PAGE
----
By Hugh Black
In all the rhetoric about measure B, there isn’t any discussion about the impact of the proposition’s unexpected results that may occur. The major assumption seems to be that we are blessed, and that what has been going on in terms of tourism will continue on forever, or until the current group of leaders, planners, etc. are no longer in place or office. I do think we who live here are blessed.
But here is another tale of two places:
The first place is Boyes Hot Springs.
My understanding from history is that Boyes Hot Spring was a tourist mecca until the Golden Gate Bridge was opened; then the world changed. People quit staying over. One hotel of note is still there, but the others are gone and at least one is boarded up and not in use. In fact, after being vacant for 40 years, one was ordered torn down by the county. A club associated with the boom, and not used for decades, recently burned down. I am pretty sure the folks who built these places thought it would go on forever.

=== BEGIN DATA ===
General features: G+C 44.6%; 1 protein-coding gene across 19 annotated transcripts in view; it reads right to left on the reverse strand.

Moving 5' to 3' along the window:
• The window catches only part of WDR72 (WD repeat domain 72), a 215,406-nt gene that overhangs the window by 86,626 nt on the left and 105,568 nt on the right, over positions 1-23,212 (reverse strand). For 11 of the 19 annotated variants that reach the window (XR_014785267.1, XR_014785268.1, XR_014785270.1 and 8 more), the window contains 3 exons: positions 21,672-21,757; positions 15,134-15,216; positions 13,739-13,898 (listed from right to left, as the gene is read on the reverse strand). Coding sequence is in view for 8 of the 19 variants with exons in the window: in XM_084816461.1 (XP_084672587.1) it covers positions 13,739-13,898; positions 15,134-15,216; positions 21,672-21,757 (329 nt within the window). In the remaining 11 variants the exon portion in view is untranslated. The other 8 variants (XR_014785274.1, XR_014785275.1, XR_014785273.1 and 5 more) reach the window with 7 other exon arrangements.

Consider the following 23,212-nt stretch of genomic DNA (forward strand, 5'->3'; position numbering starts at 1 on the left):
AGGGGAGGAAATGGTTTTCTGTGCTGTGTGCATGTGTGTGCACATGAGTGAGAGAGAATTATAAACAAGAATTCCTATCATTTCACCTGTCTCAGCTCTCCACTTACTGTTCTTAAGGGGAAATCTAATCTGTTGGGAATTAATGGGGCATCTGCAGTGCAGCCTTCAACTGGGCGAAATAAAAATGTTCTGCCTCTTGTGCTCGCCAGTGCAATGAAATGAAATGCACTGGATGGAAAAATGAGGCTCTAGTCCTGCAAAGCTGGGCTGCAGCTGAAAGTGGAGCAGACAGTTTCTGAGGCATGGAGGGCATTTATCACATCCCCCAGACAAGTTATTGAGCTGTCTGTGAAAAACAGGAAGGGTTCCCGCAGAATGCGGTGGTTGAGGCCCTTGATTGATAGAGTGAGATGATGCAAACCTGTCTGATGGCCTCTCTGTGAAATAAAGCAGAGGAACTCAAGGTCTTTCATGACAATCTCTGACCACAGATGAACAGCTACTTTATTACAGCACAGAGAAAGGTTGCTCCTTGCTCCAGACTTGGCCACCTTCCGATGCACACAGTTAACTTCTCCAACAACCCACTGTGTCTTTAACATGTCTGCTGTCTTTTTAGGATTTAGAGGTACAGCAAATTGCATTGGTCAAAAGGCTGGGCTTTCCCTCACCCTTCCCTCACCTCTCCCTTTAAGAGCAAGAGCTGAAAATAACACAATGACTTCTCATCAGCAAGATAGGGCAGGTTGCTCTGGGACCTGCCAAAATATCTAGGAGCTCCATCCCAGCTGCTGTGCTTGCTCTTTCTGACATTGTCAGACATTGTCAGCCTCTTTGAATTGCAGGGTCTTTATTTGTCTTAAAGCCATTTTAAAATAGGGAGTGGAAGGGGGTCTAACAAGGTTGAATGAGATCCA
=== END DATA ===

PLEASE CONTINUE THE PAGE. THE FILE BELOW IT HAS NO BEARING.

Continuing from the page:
The second place is South Lake Tahoe.
Boomed and built for 35 years, there are now several closed, boarded up and fenced businesses and hotels. Rooms are now cheap and crowds small. The causes I have heard are: Gambling is legalized in a lot of other places, the economy is bad and Indian casinos were opened. I am pretty sure the folks who built these places thought it would go on forever.
What of Sonoma? We have already had one building, the creamery across from the Mission, vacant for years. Other store fronts are also vacant. Can we end up like Boyes Hot Springs and Lake Tahoe? Yes! We should keep that in the discussion and try our best to be sure it doesn’t happen here.
Both “yes” on B and “no” on B supporters will say their position supports the prevention of such a meltdown. I think “yes” on B is the best bet.
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Hugh Black is a resident of Sonoma.